Imaging Research Centre for cardiac intervention: A Canadian first at Sunnybrook

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Sunnybrook’s Schulich Heart Centre recently officially became home to a state-of-the-art, imaging research centre for cardiac intervention that is bringing together the latest imaging technology with the best experts in cardiac care and research.

Uniquely designed to combine a number of medical imaging tools such as x-ray, ultrasound and magnetic resonance (MRI), the Imaging Research Centre for Cardiac Intervention (IRCCI) will put Toronto on the map as a leading centre for cardiac imaging. The IRCCI will act as a core resource for University of Toronto teaching hospitals including Sunnybrook, University Health Network and St. Michael’s Hospital.

“Heart disease remains the number-one killer of Canadians, and this research centre will help change that trend by developing breakthrough technologies for improving patient care,” said Leo Steven, Sunnybrook president and CEO. “Sunnybrook is proud to be host to such a vitally important centre.”

Combining the various imaging tools will provide cardiac specialists and researchers with updated information to guide their decisions for optimal approaches and methods for cardiac investigation. This will improve the early detection and treatment of heart disease and the outcomes of interventional procedures for patients, therefore improving their quality of life.

“Sunnybrook Research Institute’s heart and circulation faculty are known as some of the best in the world for their pioneering work,” says Dr. Michael Julius, vice president of Research at Sunnybrook. “The IRCCI brings research and clinical teams even more closely together as they work towards their shared aim of developing and testing new diagnostics and treatmentsÑand speeding those into the clinic, for the benefit of patients that need it most.”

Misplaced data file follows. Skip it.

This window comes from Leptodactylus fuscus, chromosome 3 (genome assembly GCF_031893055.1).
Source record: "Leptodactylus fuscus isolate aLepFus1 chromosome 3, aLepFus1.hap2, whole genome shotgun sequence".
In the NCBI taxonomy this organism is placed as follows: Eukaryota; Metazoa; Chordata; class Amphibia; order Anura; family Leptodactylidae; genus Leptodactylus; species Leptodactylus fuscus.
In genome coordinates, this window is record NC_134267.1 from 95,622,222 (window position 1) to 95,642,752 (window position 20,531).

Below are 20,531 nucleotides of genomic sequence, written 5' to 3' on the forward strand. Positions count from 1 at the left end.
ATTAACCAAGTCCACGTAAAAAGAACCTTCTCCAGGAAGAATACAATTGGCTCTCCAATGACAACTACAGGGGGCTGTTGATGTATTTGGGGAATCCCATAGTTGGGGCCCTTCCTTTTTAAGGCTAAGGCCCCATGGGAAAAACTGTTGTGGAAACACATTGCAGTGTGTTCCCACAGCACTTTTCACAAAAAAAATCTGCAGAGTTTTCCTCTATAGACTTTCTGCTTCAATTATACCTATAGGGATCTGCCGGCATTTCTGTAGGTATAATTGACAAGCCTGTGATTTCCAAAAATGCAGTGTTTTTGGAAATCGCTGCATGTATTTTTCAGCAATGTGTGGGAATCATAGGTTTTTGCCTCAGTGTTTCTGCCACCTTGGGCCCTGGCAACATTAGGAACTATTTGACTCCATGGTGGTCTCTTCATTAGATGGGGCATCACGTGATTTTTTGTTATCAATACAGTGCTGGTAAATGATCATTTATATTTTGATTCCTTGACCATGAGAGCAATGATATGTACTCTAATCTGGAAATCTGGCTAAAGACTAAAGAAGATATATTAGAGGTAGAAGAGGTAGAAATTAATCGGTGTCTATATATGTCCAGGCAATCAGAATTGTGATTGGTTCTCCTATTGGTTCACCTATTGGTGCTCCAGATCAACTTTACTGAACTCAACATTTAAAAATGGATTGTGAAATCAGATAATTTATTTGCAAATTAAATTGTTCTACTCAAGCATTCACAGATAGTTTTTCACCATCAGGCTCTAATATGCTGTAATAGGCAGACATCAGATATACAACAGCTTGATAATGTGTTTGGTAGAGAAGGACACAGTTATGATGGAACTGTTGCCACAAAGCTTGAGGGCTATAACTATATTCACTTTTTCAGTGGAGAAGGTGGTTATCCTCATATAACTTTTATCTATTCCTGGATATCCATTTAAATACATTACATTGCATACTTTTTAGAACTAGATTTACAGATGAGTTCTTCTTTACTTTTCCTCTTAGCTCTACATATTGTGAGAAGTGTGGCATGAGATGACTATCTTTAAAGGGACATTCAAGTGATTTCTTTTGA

One of the many novel features of the Centre is the imaging suite where patients involved in clinical trials will be examined with multiple imaging techniques before, during, and after therapy without having to move to distant locations throughout the hospital. Essentially, the patient is literally moved through a conveyor-belt of imaging technology.

The next stage of development at the Centre is the new K. Michael Kelly Multimedia Teaching Room, where specialists will display the combination of image fusion and procedures to others in the city, across Canada and throughout the world. TV monitors can broadcast interventional cardiac procedures to another room within the Centre, as well as to other centres, and can be brought up in individual displays so cardiac specialists can participate and talk to each other during a procedure. The imaging media room has over 30 sources of video, including all the Cath Lab and MRI images to reference.

“This allows for a hands-on interactive way of learning as we do new imaging-guided procedures,” says Dr. Alexander Dick, interventional cardiologist at Sunnybrook. “We see this as a great opportunity to teach and move things forward, not just at Sunnybrook, but around the world.”

There are a number of organizations and individuals who have contributed to the development of the IRCCI including the Canada Foundation for Innovation (CFI), Ontario Innovation Trust (OIT), GE Healthcare, Dr. Seymour Schulich, Philips Medical, Novadaq Technologies, and BioSense Webster.

There are 15 researchers from three participating hospitals involved in the IRCCI, many of whom are members of the Ontario Consortium for Cardiac Imaging, a province-wide project funded by the Ontario government and investment from the private sector that is dedicated to the establishment of a world-leading centre in cardiac imaging information for use in patient management.